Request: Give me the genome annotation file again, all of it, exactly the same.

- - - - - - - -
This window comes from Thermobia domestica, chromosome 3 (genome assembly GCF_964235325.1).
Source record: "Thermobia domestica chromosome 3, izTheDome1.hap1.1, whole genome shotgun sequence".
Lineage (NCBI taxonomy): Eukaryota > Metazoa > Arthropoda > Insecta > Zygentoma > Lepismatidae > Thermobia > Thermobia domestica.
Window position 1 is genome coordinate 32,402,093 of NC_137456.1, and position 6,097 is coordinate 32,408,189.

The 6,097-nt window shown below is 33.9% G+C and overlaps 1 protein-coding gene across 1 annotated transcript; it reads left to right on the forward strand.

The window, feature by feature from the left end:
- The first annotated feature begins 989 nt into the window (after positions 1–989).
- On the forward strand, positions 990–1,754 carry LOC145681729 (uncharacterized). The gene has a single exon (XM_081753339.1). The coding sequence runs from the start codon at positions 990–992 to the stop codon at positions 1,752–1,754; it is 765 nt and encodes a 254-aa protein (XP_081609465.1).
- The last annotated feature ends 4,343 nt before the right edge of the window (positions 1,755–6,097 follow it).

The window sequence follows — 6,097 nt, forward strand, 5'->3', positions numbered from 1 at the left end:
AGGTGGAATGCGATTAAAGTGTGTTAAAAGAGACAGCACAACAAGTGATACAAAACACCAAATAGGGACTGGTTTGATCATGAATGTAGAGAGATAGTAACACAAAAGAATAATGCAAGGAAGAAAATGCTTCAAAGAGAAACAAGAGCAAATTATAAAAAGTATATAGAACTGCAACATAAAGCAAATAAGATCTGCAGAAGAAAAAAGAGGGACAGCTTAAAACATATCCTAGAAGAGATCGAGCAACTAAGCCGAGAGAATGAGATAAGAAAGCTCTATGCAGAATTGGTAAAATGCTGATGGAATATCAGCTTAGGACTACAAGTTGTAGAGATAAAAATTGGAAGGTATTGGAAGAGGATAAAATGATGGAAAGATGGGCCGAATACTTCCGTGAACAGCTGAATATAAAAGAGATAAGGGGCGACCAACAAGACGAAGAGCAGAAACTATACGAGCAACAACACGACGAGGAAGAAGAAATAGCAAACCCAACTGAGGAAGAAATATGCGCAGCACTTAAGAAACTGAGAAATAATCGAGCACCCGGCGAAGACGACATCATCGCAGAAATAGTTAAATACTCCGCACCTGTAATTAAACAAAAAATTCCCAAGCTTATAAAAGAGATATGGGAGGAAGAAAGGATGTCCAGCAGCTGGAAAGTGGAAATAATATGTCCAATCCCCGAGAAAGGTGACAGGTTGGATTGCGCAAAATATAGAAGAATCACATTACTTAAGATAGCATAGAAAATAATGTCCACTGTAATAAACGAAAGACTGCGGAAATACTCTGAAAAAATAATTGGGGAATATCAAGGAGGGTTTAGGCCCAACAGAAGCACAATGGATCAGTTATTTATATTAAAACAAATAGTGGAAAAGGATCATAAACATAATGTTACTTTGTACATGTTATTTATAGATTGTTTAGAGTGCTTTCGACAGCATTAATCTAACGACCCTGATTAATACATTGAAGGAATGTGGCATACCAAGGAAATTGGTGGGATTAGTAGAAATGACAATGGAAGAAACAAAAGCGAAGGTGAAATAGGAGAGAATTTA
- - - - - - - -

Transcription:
This window comes from Thermobia domestica, chromosome 3 (genome assembly GCF_964235325.1).
Source record: "Thermobia domestica chromosome 3, izTheDome1.hap1.1, whole genome shotgun sequence".
Lineage (NCBI taxonomy): Eukaryota > Metazoa > Arthropoda > Insecta > Zygentoma > Lepismatidae > Thermobia > Thermobia domestica.
Window position 1 is genome coordinate 32,402,093 of NC_137456.1, and position 6,097 is coordinate 32,408,189.

The 6,097-nt window shown below is 33.9% G+C and overlaps 1 protein-coding gene across 1 annotated transcript; it reads left to right on the forward strand.

The window, feature by feature from the left end:
- The first annotated feature begins 989 nt into the window (after positions 1–989).
- On the forward strand, positions 990–1,754 carry LOC145681729 (uncharacterized). The gene has a single exon (XM_081753339.1). The coding sequence runs from the start codon at positions 990–992 to the stop codon at positions 1,752–1,754; it is 765 nt and encodes a 254-aa protein (XP_081609465.1).
- The last annotated feature ends 4,343 nt before the right edge of the window (positions 1,755–6,097 follow it).

The window sequence follows — 6,097 nt, forward strand, 5'->3', positions numbered from 1 at the left end:
AGGTGGAATGCGATTAAAGTGTGTTAAAAGAGACAGCACAACAAGTGATACAAAACACCAAATAGGGACTGGTTTGATCATGAATGTAGAGAGATAGTAACACAAAAGAATAATGCAAGGAAGAAAATGCTTCAAAGAGAAACAAGAGCAAATTATAAAAAGTATATAGAACTGCAACATAAAGCAAATAAGATCTGCAGAAGAAAAAAGAGGGACAGCTTAAAACATATCCTAGAAGAGATCGAGCAACTAAGCCGAGAGAATGAGATAAGAAAGCTCTATGCAGAATTGGTAAAATGCTGATGGAATATCAGCTTAGGACTACAAGTTGTAGAGATAAAAATTGGAAGGTATTGGAAGAGGATAAAATGATGGAAAGATGGGCCGAATACTTCCGTGAACAGCTGAATATAAAAGAGATAAGGGGCGACCAACAAGACGAAGAGCAGAAACTATACGAGCAACAACACGACGAGGAAGAAGAAATAGCAAACCCAACTGAGGAAGAAATATGCGCAGCACTTAAGAAACTGAGAAATAATCGAGCACCCGGCGAAGACGACATCATCGCAGAAATAGTTAAATACTCCGCACCTGTAATTAAACAAAAAATTCCCAAGCTTATAAAAGAGATATGGGAGGAAGAAAGGATGTCCAGCAGCTGGAAAGTGGAAATAATATGTCCAATCCCCGAGAAAGGTGACAGGTTGGATTGCGCAAAATATAGAAGAATCACATTACTTAAGATAGCATAGAAAATAATGTCCACTGTAATAAACGAAAGACTGCGGAAATACTCTGAAAAAATAATTGGGGAATATCAAGGAGGGTTTAGGCCCAACAGAAGCACAATGGATCAGTTATTTATATTAAAACAAATAGTGGAAAAGGATCATAAACATAATGTTACTTTGTACATGTTATTTATAGATTGTTTAGAGTGCTTTCGACAGCATTAATCTAACGACCCTGATTAATACATTGAAGGAATGTGGCATACCAAGGAAATTGGTGGGATTAGTAGAAATGACAATGGAAGAAACAAAAGCGAAGGTGAAATAGGAGAGAATTTA